Inflammatory markers are commonly used in primary care. Though established for specific diagnostic purposes, there is uncertainty around their utility as a non-specific marker to rule out underlying disease in primary care.
GPs are increasingly using them as a non-specific test to rule out serious underlying disease. Until now, there has been no evidence about whether this is a good strategy.
But a set of new studies have suggested that the tests are not good at ruling out disease. They also generate false positive results are common, leading to more follow-on consultations, tests, and referrals.
For the study, scientists gathered the data from the Clinical Practice Research Datalink. They then analyzed the records of 160,000 patients who had inflammatory marker tests in 2014 and compared these with the records of 40,000 patients who had not had the test.
Generally speaking, 15 percent of raised inflammatory markers were brought about by disease: 6.3 percent were the result of viruses, 5.6 percent were caused via autoimmune conditions, and 3.7 percent were because of tumors. No relevant infection could be found in the rest of the 85 percent of patients with raised inflammatory markers.
The analysts determined that, for each 1,000 inflammatory marker tests performed, there would be 236 false positives. They additionally discovered that these false positives would prompt 710 GP appointments, 229 blood test appointments, and 24 referrals in the following six months.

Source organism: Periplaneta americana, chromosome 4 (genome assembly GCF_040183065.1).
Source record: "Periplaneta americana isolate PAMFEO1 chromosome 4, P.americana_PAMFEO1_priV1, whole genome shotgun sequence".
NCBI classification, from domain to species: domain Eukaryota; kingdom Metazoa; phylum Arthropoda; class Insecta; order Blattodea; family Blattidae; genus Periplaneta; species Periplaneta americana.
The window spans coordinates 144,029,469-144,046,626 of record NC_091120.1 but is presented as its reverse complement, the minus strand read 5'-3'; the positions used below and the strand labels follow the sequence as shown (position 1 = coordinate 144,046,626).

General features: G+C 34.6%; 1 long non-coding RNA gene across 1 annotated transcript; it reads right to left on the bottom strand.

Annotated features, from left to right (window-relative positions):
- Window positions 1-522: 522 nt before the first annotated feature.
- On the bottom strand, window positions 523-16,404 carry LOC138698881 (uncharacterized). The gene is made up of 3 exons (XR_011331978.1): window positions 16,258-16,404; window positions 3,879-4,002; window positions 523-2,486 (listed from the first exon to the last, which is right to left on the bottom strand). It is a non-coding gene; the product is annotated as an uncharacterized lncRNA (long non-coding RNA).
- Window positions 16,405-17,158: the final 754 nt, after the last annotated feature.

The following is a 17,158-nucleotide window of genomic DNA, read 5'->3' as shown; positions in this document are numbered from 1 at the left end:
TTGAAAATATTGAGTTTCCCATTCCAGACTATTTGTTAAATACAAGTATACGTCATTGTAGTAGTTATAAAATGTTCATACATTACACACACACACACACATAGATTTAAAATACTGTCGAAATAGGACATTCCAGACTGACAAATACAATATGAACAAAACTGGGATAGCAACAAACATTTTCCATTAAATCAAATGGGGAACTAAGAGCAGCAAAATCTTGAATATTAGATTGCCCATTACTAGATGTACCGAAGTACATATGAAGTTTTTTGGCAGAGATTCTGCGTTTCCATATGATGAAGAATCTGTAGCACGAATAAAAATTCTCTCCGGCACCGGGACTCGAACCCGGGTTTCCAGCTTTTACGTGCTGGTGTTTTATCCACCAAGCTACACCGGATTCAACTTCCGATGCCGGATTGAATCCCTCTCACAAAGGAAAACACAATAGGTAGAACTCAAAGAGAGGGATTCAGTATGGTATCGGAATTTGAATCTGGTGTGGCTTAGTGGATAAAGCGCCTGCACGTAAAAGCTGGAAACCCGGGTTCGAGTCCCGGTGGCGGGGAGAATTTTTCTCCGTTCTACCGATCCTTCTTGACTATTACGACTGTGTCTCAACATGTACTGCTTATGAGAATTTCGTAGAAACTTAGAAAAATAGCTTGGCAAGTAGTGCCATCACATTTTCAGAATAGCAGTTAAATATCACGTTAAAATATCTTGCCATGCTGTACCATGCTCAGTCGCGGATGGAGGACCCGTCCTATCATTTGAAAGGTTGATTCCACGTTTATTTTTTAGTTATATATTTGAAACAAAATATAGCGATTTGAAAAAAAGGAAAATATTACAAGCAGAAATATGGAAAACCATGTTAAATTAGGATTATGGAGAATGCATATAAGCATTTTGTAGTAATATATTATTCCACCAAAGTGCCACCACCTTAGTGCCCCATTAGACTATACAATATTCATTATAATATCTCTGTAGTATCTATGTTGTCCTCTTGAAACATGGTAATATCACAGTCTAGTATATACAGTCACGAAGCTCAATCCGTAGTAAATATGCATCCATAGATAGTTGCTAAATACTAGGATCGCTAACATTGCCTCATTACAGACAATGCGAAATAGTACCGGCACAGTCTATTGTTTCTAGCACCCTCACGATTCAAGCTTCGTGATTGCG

Half of the patients with a related disease had ordinary test outcomes, or a ‘false negative,’ implying that GPs ought not to depend on a typical test result as evidence of good wellbeing.
In the second study- carried out using the same dataset- scientists found that using two inflammatory marker tests does not increase the ability to rule out disease and should generally be avoided.
Dr Jessica Watson, a GP and lead author of the study which she undertook for her NIHR Doctoral Research Fellowship, said: “While inflammatory marker tests can contribute to diagnosing severe conditions and are useful for monitoring and measuring the response to treatment, their lack of sensitivity means they are not suitable as a rule-out test. False positives can lead to increased anxiety for patients, as well as increased rates of consultation, testing, and referral.
“We recommend that GPs stop using inflammatory markers as a non-specific test to rule out serious underlying disease. We would also like to see a review of NICE guidelines for chronic fatigue and irritable bowel syndrome, which currently promote the use of inflammatory markers to exclude other diagnoses.”
In the third study, scientists found that patients with raised inflammatory marker levels were at greater risk of cancer. The risk was highest for men over 50 and women over 60, exceeding the three percent National Institute for Health and Care Excellence (NICE) threshold for urgent investigation.
Professor Willie Hamilton, of the University of Exeter Medical School, said: “GPs should consider cancer as a possible diagnosis in patients with raised inflammatory marker levels, especially those over the age of 50, but not, conversely, rule out cancer when marker levels are normal. When we carry out a test in general practice, we have to be clear what we’re looking for. Our study shows it’s unsafe to use one of these tests as a general rule-out for serious disease. They don’t do the job.”
‘Added value and cascade effects of inflammatory marker tests in UK primary care: a cohort study from the Clinical Practice Research Datalink‘ Jessica Watson et al. in the British Journal of General Practice.
‘Use of multiple inflammatory marker tests in primary care: using Clinical Practice Research Datalink to evaluate accuracy‘ Jessica Watson et al. in the British Journal of General Practice.
‘Predictive value of inflammatory markers for cancer diagnosis in primary care: a prospective cohort study using electronic health records‘ by Jessica Watson et al. in the British Journal of Cancer.